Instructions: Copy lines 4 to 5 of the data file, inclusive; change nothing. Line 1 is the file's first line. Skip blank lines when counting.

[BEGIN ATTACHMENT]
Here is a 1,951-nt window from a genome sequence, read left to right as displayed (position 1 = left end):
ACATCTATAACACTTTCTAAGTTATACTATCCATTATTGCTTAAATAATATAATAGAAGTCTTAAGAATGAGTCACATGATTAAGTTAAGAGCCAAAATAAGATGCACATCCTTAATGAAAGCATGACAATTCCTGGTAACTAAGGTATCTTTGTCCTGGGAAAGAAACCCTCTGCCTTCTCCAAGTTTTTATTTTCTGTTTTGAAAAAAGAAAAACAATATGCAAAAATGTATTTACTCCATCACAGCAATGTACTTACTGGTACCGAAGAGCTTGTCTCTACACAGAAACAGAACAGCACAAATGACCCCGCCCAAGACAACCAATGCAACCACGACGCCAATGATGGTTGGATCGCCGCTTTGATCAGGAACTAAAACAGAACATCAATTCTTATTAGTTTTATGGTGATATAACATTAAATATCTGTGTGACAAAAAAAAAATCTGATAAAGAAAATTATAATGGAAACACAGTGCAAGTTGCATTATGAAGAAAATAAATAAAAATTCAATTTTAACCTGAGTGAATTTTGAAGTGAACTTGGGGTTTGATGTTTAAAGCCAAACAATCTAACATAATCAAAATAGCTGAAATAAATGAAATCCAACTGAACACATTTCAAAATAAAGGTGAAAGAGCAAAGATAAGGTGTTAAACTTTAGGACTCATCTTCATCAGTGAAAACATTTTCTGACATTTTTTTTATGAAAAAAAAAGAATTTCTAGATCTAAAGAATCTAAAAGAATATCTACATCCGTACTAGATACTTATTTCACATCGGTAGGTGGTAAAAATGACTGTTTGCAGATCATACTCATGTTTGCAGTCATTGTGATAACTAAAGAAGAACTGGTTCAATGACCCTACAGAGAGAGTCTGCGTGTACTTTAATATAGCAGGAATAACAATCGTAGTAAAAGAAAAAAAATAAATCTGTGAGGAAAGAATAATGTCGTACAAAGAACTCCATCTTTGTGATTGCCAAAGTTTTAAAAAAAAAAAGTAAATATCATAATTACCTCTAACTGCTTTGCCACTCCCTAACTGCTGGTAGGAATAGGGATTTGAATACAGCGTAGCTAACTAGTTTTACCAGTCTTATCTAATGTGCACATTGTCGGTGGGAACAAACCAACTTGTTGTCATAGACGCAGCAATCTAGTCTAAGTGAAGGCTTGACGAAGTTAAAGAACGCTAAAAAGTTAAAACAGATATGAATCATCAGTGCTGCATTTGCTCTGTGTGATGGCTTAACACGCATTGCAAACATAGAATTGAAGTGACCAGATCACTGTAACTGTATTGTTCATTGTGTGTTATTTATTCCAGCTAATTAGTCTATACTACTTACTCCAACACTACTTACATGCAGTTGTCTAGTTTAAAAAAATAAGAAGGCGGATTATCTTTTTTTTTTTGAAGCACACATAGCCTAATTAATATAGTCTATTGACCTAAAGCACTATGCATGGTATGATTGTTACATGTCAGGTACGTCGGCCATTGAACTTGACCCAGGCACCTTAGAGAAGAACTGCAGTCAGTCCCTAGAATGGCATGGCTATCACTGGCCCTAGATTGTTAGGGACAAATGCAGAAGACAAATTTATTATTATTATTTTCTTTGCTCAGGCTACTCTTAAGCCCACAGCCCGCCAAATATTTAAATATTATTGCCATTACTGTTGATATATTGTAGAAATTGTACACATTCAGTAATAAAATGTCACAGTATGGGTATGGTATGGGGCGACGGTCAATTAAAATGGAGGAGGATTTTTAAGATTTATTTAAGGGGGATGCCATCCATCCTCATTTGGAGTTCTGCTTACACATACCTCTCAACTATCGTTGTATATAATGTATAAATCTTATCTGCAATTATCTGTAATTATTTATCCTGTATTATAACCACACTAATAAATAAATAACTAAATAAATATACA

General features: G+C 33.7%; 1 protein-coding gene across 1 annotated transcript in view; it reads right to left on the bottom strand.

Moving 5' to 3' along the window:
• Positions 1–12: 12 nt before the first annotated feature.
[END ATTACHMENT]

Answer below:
Moving 5' to 3' along the window:
• Positions 1–12: 12 nt before the first annotated feature.